August 19th is World Humanitarian Day, commemorated by the United Nations and the international community to mark situations of humanitarian emergency around the world. Rather than champion the fundamental human rights of persons living in a situation of humanitarian crisis, much of the UN rhetoric surrounding this day incongruously involves the promotion of abortion. Abortion is in no way the antidote to the suffering caused by a humanitarian emergency.
As an example, in June, the United Nations Population Fund (UNFPA), the agency of the UN that promotes “reproductive rights,” abortion in UN parlance, announced that 140 of its “reproductive health service” outfits have been shuttered in Yemen—a country experiencing humanitarian emergency due to an ongoing civil war—because of fundraising shortfalls. To overcome the deficit, it organized virtual pledging and drummed up appeals, but remains over $50 million short of its budget.
Ample evidence points to UNFPA’s promotion of abortion via strategic partnerships with on-the-ground providers, even in countries that ban or restrict the practice. While the Executive Director of UNFPA, Natalia Kanem, stated that, “more than 48,000 women could die from complications of pregnancy and childbirth” as a result of the Agency’s budgetary problems, these numbers are suspect given its erroneous view that abortion, not quality maternal health care, is needed to save a woman’s life.
Yemen, a country on the brink of state-wide starvation, reveals how misdirected humanitarianism may serve as a backdoor channel for abortion promotion. The designation of a crisis as a humanitarian emergency allows the UN nearly unfettered ability to promote abortion. Moreover, COVID-19 is exacerbating humanitarian emergencies everywhere, and the implications for the protection of life, both born and unborn, are dire.
It is clear that government vulnerability to UN pressures is heightened by the added strain of coronavirus. Yemen is one of the recipient countries identified in the $2 billion Global Humanitarian Response Plan from the UN for coronavirus relief. Labeling the UN’s coronavirus plan a “humanitarian response” affords the World Health Organization (WHO) and UNFPA, the primary administrators of aid, substantial flexibility to incorporate abortion promotion as they tackle the pandemic.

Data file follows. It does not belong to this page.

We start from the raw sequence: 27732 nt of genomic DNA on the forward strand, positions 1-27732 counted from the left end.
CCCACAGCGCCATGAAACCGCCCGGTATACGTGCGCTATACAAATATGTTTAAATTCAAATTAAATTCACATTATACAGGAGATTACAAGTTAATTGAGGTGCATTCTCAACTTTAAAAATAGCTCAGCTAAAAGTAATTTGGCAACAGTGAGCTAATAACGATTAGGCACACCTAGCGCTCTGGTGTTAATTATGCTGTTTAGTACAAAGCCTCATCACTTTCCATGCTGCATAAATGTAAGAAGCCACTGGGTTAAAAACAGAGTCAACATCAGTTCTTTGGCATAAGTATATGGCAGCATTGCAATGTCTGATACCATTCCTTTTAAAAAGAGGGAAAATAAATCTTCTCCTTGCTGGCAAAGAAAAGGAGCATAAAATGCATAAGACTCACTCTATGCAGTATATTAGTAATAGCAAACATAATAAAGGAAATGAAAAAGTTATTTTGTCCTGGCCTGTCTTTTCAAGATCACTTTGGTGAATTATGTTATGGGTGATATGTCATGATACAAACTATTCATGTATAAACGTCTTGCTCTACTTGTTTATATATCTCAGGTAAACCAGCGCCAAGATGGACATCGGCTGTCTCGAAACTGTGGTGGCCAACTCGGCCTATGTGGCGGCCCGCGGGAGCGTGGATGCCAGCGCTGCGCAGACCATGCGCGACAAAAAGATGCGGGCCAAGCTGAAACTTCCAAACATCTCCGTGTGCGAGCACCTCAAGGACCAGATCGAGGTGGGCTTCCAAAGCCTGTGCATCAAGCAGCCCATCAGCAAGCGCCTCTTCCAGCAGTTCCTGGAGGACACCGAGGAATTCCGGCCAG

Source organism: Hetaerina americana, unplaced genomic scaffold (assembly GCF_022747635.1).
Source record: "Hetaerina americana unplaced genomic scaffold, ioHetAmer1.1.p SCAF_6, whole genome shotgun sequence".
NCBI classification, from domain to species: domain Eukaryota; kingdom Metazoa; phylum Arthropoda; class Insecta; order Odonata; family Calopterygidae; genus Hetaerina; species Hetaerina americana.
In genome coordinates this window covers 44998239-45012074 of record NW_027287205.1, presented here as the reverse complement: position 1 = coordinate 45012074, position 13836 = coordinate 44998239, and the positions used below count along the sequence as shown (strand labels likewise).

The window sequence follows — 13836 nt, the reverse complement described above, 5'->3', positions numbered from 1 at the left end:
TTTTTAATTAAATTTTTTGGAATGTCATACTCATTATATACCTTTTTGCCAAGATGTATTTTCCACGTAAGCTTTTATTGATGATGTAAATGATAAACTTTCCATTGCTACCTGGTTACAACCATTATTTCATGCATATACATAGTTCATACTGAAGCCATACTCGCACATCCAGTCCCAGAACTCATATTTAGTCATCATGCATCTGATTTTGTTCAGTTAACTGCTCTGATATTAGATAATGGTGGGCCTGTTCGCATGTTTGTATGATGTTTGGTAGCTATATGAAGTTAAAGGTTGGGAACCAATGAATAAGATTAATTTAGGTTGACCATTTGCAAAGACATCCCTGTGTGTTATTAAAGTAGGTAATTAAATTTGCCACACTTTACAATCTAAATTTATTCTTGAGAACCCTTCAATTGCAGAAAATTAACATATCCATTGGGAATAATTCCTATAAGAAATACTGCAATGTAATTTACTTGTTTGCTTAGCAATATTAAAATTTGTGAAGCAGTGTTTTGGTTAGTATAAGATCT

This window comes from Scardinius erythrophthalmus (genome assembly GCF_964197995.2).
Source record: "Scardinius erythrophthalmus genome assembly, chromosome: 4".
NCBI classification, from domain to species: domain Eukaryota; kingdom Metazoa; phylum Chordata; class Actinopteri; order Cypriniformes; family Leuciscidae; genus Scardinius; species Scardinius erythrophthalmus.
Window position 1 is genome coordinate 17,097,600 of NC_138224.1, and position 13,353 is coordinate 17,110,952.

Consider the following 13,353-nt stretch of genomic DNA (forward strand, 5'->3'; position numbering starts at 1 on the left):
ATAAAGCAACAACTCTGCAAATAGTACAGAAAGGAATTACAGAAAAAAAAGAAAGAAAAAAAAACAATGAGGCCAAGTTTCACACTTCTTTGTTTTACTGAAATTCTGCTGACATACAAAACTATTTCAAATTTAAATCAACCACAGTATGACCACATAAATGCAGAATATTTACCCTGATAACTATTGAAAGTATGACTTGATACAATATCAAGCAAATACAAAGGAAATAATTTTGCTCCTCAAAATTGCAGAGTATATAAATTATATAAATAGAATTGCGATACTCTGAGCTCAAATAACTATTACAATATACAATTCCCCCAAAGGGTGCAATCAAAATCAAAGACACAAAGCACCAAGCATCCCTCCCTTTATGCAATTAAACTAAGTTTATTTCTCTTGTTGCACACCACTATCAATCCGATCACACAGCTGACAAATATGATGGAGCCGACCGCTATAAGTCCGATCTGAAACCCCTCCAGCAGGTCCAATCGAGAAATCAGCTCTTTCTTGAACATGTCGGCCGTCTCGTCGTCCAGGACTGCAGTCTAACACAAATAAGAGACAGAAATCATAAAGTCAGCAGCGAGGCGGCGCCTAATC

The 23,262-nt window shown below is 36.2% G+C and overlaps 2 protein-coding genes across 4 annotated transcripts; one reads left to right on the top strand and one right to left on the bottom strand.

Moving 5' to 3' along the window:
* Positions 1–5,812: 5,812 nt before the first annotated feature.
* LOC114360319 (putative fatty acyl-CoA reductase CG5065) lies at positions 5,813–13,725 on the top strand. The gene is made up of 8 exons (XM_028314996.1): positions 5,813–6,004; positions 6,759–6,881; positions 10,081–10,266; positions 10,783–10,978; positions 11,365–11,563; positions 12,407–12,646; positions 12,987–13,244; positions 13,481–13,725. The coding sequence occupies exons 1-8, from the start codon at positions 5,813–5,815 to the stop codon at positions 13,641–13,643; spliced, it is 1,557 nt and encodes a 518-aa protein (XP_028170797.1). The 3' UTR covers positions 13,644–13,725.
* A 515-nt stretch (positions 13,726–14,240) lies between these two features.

The Plan promotes abortion in humanitarian situations specifically via the Minimum Initial Service Package (MISP)—a UNFPA initiative for humanitarian emergencies comprising of box kits with “reproductive health materials” for women and girls. The Plan indicates that these kits will be shipped to countries struggling with coronavirus, thereby directly importing abortion, often in countries where it is illegal or highly restricted, such as Yemen.
MISP kits include a variety of materials commonly associated with abortion such as vacuum extractors, tools for dilation and curettage, and various abortifacient medication, in addition to cranioclasts for the crushing of fetal skulls. A manual is included with information on their usage for first trimester abortions. Moreover, as part of the package, UN staff are trained in abortion referral, making use of the vast partnerships UNFPA has with abortion providers such as International Planned Parenthood and Marie Stopes International.
UNFPA has stated with regard to Yemen that, “in humanitarian situations, women’s vulnerability to violence and exploitation escalates. And even before the pandemic, hundreds of women and girls in humanitarian and fragile settings died each day from complications of pregnancy and childbirth”. While both true and tragic—Yemen demands the full attention of the international community—the Agency’s emphasis on the plight of Yemeni women and girls is a thinly-veiled attempt to exploit the pandemic for its abortion agenda.
As recalled by Pope Saint John Paul II in his 1995 address to the UN, “the international cooperation called for by the Charter of the United Nations for ‘solving international problems of an economic, social, cultural, or humanitarian character’” (art. 1.3) cannot be conceived exclusively in terms of help and assistance, or even by considering the eventual returns on the resources provided. When millions of people are suffering…we must not only remind ourselves that no one has a right to exploit another for his own advantage, but also and above all we must recommit ourselves to …solidarity”.
A great defender of justified and appropriate humanitarian intervention, the Pope called on the UN “to become a moral centre where all the nations of the world feel at home and develop a shared awareness of being, as it were, a ‘family of nations’”. In a family, he notes, “the strong do not dominate; instead, the weaker members…are all the more welcomed and served”. The international community would do well to revisit his advice, and cease the exploitation of the weak in the name of inauthentic humanitarianism.